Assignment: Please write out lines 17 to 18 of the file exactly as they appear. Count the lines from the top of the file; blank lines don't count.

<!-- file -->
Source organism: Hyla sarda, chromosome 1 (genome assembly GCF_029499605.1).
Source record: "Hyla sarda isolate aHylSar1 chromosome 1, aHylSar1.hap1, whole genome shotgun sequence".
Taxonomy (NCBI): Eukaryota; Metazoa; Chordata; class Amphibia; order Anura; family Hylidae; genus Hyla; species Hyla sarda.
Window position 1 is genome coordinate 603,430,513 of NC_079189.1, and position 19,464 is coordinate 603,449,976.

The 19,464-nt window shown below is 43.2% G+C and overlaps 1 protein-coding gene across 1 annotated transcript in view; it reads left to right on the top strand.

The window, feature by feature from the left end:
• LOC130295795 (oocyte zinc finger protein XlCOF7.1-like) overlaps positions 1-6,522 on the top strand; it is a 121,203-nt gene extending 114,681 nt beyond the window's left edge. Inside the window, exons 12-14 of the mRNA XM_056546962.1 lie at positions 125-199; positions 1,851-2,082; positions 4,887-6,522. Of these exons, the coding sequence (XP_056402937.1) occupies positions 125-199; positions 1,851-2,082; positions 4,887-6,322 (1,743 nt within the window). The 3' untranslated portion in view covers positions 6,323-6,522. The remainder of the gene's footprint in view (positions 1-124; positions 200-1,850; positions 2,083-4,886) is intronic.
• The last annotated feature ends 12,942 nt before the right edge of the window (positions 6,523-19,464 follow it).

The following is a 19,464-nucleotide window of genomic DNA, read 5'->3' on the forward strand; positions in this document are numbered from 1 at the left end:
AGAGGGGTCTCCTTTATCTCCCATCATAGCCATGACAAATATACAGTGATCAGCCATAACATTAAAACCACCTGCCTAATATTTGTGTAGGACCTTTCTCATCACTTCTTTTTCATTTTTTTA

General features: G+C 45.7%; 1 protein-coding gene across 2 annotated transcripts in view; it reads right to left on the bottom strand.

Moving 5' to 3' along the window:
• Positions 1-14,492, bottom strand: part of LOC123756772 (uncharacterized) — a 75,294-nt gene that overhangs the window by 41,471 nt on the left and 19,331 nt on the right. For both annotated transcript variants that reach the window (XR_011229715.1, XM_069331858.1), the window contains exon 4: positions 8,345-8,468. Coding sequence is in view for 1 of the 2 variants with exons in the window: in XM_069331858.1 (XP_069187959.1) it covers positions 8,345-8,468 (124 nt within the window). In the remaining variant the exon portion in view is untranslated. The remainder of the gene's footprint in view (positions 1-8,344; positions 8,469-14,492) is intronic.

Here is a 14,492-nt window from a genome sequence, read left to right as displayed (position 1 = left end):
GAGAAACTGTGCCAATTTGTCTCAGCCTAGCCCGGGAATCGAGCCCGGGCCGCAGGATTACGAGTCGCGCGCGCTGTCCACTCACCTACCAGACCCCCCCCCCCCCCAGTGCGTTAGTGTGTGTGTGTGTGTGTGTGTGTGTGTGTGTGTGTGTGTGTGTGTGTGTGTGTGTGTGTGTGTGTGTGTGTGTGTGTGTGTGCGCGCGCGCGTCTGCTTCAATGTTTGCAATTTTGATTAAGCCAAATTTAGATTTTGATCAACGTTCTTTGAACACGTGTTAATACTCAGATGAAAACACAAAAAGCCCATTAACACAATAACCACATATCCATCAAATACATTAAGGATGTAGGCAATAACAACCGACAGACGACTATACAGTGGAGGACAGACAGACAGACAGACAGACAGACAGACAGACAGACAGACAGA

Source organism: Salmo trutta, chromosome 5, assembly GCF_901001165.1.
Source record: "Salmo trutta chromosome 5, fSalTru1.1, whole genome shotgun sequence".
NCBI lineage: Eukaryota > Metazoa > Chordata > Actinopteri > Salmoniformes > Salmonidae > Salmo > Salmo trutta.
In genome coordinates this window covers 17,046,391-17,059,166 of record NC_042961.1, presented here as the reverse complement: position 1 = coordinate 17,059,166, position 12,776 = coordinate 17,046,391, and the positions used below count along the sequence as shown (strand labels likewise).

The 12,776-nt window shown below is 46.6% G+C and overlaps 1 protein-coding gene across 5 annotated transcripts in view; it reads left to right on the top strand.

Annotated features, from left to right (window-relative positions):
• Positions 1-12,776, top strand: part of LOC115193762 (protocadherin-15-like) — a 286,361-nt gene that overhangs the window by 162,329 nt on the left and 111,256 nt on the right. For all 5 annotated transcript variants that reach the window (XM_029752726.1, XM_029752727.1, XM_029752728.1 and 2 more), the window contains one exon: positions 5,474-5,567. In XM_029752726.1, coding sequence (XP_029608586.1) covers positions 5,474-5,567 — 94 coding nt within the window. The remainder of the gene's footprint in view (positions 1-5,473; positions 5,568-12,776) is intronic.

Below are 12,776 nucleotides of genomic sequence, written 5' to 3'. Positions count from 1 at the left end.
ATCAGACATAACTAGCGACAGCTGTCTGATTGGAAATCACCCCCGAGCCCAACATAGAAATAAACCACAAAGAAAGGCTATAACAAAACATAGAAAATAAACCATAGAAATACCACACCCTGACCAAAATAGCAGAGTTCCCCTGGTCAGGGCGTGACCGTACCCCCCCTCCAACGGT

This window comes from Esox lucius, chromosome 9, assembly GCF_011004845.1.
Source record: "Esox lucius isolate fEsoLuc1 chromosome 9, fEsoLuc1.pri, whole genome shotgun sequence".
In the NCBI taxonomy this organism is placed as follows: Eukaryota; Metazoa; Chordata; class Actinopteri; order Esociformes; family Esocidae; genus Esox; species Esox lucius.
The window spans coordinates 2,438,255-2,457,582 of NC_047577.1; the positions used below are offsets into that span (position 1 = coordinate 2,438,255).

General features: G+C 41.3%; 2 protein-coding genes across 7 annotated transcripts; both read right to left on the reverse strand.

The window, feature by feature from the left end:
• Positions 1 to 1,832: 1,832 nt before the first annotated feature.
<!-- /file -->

Source record: "Salmo trutta chromosome 5, fSalTru1.1, whole genome shotgun sequence".
NCBI lineage: Eukaryota > Metazoa > Chordata > Actinopteri > Salmoniformes > Salmonidae > Salmo > Salmo trutta.